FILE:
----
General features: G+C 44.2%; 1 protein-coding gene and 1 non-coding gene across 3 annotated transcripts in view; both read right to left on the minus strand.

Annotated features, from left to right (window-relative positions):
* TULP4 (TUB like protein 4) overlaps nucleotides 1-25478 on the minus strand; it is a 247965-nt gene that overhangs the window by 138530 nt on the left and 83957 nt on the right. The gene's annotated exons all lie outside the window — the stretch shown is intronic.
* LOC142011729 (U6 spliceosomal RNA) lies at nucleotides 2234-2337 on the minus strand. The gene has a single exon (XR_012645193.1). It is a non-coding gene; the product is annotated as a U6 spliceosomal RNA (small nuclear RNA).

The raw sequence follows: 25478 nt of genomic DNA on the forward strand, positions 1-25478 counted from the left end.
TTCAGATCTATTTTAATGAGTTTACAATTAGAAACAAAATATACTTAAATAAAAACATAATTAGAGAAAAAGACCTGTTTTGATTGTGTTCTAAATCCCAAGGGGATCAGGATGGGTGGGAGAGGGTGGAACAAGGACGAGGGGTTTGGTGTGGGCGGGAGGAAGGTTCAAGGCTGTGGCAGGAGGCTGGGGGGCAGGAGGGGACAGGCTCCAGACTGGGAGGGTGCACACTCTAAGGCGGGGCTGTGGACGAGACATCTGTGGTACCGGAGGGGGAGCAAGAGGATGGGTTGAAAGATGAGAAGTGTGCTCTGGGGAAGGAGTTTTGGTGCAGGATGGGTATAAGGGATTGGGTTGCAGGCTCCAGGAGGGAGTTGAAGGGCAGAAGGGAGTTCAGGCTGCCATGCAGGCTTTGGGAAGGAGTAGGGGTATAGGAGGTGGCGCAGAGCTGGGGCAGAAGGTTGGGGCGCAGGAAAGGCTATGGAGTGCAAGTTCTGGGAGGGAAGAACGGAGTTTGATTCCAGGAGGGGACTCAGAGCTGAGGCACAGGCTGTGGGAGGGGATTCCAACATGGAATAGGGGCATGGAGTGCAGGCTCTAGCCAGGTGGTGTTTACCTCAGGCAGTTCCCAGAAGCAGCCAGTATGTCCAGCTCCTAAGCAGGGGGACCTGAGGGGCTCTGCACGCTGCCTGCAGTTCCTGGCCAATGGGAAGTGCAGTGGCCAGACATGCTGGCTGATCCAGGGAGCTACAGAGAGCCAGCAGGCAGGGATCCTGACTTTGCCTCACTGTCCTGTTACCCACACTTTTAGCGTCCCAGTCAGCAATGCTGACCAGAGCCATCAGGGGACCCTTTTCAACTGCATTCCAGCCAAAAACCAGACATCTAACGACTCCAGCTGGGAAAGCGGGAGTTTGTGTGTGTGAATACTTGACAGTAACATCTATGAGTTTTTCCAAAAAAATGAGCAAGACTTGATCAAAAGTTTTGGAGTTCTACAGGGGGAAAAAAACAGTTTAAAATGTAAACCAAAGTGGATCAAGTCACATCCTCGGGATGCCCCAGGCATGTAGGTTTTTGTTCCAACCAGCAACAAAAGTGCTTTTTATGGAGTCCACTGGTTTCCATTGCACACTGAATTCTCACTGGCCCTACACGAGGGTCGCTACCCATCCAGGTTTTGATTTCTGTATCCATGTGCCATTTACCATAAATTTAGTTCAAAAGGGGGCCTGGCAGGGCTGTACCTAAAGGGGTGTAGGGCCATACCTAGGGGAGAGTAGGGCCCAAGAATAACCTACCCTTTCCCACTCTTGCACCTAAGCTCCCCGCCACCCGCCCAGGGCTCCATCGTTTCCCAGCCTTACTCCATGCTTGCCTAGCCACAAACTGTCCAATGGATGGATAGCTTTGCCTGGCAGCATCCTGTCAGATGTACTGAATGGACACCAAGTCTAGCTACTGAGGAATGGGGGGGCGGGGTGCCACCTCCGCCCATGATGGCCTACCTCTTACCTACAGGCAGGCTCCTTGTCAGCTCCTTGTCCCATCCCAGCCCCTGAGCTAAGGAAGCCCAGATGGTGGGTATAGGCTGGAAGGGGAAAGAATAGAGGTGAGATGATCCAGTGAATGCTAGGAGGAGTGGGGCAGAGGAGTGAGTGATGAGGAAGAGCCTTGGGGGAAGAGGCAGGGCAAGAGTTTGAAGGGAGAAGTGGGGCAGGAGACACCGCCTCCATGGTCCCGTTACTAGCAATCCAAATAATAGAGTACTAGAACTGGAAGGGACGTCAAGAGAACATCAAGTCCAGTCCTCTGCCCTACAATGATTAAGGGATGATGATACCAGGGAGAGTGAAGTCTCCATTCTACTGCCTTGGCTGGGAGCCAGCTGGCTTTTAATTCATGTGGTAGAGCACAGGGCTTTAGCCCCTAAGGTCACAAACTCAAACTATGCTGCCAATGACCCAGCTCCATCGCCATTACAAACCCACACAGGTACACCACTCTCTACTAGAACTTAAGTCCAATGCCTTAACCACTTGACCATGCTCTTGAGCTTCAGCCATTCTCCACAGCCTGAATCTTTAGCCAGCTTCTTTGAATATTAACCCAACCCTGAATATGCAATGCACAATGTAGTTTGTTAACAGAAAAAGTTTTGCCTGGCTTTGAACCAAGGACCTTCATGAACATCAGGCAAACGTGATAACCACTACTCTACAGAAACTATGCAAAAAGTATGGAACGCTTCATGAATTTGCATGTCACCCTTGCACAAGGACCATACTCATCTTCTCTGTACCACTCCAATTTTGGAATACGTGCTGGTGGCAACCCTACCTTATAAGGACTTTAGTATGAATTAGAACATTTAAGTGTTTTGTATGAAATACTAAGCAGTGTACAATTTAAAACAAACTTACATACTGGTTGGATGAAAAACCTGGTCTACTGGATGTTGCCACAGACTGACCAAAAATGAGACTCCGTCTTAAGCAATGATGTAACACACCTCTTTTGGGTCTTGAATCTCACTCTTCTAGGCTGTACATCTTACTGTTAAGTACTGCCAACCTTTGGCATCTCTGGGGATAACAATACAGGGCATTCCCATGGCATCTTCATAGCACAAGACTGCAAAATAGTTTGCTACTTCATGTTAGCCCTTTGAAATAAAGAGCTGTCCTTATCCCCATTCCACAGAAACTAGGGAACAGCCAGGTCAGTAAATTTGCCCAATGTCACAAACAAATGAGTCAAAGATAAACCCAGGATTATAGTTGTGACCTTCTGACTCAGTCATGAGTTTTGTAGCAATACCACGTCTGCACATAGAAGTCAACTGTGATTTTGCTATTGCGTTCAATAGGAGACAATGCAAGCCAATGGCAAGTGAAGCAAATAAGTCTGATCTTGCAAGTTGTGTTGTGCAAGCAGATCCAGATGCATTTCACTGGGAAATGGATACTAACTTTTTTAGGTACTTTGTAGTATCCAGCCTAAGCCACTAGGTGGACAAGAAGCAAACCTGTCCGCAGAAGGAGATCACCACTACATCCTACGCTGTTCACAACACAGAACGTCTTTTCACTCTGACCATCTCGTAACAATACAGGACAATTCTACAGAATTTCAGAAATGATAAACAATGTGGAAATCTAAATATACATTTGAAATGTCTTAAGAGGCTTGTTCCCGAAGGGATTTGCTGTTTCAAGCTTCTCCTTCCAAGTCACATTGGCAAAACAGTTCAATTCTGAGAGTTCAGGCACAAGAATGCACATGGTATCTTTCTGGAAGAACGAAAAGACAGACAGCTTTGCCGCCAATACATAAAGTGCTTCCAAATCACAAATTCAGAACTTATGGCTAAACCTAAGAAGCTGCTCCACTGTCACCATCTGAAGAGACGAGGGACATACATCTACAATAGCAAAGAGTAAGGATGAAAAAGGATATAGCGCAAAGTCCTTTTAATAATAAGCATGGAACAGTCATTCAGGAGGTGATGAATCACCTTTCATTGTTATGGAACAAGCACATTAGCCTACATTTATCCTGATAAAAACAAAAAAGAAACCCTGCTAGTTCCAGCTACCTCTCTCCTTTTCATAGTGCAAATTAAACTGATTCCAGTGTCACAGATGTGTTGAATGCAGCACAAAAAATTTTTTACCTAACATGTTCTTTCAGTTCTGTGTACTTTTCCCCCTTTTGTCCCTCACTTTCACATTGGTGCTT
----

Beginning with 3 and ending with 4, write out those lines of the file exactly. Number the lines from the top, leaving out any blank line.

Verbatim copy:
* TULP4 (TUB like protein 4) overlaps nucleotides 1-25478 on the minus strand; it is a 247965-nt gene that overhangs the window by 138530 nt on the left and 83957 nt on the right. The gene's annotated exons all lie outside the window — the stretch shown is intronic.
* LOC142011729 (U6 spliceosomal RNA) lies at nucleotides 2234-2337 on the minus strand. The gene has a single exon (XR_012645193.1). It is a non-coding gene; the product is annotated as a U6 spliceosomal RNA (small nuclear RNA).